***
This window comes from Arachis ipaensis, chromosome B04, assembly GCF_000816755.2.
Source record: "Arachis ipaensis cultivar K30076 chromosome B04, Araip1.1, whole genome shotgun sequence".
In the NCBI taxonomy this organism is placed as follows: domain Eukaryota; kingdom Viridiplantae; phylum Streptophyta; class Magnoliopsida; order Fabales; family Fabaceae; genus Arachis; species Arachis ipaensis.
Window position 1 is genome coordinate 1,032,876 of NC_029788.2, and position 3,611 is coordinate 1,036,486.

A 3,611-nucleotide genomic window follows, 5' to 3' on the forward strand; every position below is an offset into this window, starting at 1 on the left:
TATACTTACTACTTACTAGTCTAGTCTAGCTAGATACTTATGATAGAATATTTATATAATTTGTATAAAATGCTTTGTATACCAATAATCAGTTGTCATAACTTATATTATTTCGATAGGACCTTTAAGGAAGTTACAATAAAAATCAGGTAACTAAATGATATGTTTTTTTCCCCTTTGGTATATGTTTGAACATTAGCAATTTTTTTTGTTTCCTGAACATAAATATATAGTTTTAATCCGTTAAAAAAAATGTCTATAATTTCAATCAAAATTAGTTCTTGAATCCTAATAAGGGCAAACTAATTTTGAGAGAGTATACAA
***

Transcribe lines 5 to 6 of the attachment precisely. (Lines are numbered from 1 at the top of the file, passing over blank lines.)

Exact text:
A 3,611-nucleotide genomic window follows, 5' to 3' on the forward strand; every position below is an offset into this window, starting at 1 on the left:
TATACTTACTACTTACTAGTCTAGTCTAGCTAGATACTTATGATAGAATATTTATATAATTTGTATAAAATGCTTTGTATACCAATAATCAGTTGTCATAACTTATATTATTTCGATAGGACCTTTAAGGAAGTTACAATAAAAATCAGGTAACTAAATGATATGTTTTTTTCCCCTTTGGTATATGTTTGAACATTAGCAATTTTTTTTGTTTCCTGAACATAAATATATAGTTTTAATCCGTTAAAAAAAATGTCTATAATTTCAATCAAAATTAGTTCTTGAATCCTAATAAGGGCAAACTAATTTTGAGAGAGTATACAA